August 24, 2010 · Posted in The Capitol · Comment 

“The massive stimulus package boosted real GDP by up to 4.5 percent in the second quarter of 2010 and put up to 3.3 million people to work,” Reuters reports.

“CBO’s latest estimate indicates that the stimulus effort, which remains a political hot potato ahead of the November congressional elections, may have prevented the sluggish U.S. economy from contracting between April and June of this year.”
Taegan Goddard’s Political Wire

Newsweek Ranks U.S. the 11th ‘Best Country’ – Bush’ Fault, But Obama Can Stem the Slide

August 18, 2010 · Posted in The Capitol · Comment 

Newsweek, recently sold for one dollar by the Washington Post Company but still in its hands, ranked the United States 11th, just behind Denmark, in this week’s “The Best Countries in the World” cover story which put Finland at #1, followed by Switzerland and Sweden. There’s hope for improvement, however, thanks to George W. Bush’s departure from the White House and Barack Obama’s arrival. Michael Hirsh explained the beyond the top ten rank:

America hasn’t recovered from the serious blows to its stature delivered by nearly a decade of policy debacles. As Obama never tires of reminding the American public…he inherited a Herculean task: the Augean-stable-size mess left behind by George W. Bush.

The August 23 & 30 two-week edition cover story package certainly reflected Obama’s policy agenda. A sidebar (apparently not online) on the nations with the best health care, which put Japan at the top, touted fourth-best Spain where “universal coverage is a constitutionally guaranteed right, and there are no out-of-pocket expenses aside from some prescription drugs.” The U.S. wasn’t even one of the top ten countries listed (the full list online has the U.S. at #26 in health, tied with the Czech Republic and Chile and behind Slovenia.)

In a two-page spread on particular bests for a bunch of nations, Newsweek’s Karen Fragala Smith, who tagged the Czech Republic as the “Best Place for Sex” and Belgium as the “Best Place to Be a Dog Owner,” declared France the “Best Place to Have a Baby,” trumpeting “low-cost health care” and nanny state services:

Maman is sitting pretty, with as much as seven months’ paid leave, low-cost health care, and a baby nurse who makes house calls. If she’s sick, the government sends someone to do the family’s laundry.

In the introductory article, Rana Foroohar explained the purpose of the exercise was to determine: “If you were born today, which country would provide you the very best opportunity to live a healthy, safe, reasonably prosperous, and upwardly mobile life?”

The skew toward big government and corporate statism nations isn’t a surprise when you see the experts the magazine relied upon:

The effort took several months, during which we received copious aid from an advisory board that included Nobel laureate and Columbia University professor Joseph E. Stiglitz; McKinsey & Co. Social Sector Office director Byron Auguste; McKinsey Global Institute director James Manyika; Jody Heymann, the founding director of McGill University’s Institute for Health and Social Policy and a professor at the university; and Geng Xiao, director of Columbia’s Global Center for East Asia.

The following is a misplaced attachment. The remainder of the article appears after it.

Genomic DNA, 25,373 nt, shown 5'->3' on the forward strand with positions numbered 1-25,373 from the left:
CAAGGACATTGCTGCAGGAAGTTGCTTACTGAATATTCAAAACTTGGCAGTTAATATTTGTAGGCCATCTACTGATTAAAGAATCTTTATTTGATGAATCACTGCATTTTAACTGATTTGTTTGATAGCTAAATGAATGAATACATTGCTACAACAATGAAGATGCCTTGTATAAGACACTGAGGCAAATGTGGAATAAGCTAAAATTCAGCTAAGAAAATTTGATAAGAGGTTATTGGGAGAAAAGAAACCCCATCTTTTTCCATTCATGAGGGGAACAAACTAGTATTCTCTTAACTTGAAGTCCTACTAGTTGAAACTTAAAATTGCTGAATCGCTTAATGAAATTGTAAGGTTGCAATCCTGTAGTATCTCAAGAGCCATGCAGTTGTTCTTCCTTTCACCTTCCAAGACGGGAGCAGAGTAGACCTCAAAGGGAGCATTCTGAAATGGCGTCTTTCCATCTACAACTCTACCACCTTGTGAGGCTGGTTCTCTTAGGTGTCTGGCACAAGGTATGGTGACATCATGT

In his accompanying piece, “We’re No. 11! America may be declining, but don’t despair,” Michael Hirsh propounded:

America hasn’t recovered from the serious blows to its stature delivered by nearly a decade of policy debacles. As Obama never tires of reminding the American public — which is listening less and less, judging by his poll ratings — he inherited a Herculean task: the Augean-stable-size mess left behind by George W. Bush. First there was the diversion of military resources and attention from Afghanistan to Iraq — a draining, misdirected war and occupation that many believe never should have been launched. Then there was the long period of fiscal, regulatory, and financial recklessness that contributed to the worst-ever downturn since the Great Depression. Finally, Washington squandered its chance to lead on climate change.

The “aughts,” The Washington Post wrote last January, were really for naught: the 2000s were “a lost decade,” the paper said, with economic output rising at its slowest rate of any decade since the 1930s and an unprecedented net job growth of zero. It’s no wonder other countries started to catch up faster.

Of course, leading or not leading on “climate change” has nothing to do with “which country would provide you the very best opportunity to live a healthy, safe, reasonably prosperous, and upwardly mobile life” – other than making it worse through higher prices and taxes.

The top 25 from Newsweek’s ranking of the “best” 100 countries (screen shot is from Tuesday’s Hannity):

1) Finland
2) Switzerland
3) Sweden
4) Australia
5) Luxembourg
6) Norway
7) Canada
8) Netherlands
9) Japan
10) Denmark
11) United States
12) Germany
13) New Zealand
14) United Kingdom
15) South Korea
16) France
17) Ireland
18) France
19) Belgium
20) Singapore
21) Spain
22) Israel
23) Italy
24) Slovenia
25) Czech Republic

Bottom three: Cameroon at #98, Nigeria at #99 and Burkina Faso at #100.

Where Newsweek placed the U.S. in some categories:

> #2, between Germany and France, in “Quality of Life Among Populous Nations.”

> Also #2, below Singapore and above South Korea, in “Economic Dynamism.”

In two categories featured in the magazine the U.S. didn’t make it into the ten countries listed: “Education” (Finland #1, South Korea #2, Canada #3 and even Estonia, at #7, beat the U.S.) and “Health” (Japan #1, Switzerland #2, Sweden #3, Spain #4, Italy #5).

NewsBusters.org - Exposing Liberal Media Bias

China’s Ridiculously Racist Slide Show

August 16, 2010 · Posted in Uncategorized · Comment 

Foreign Policy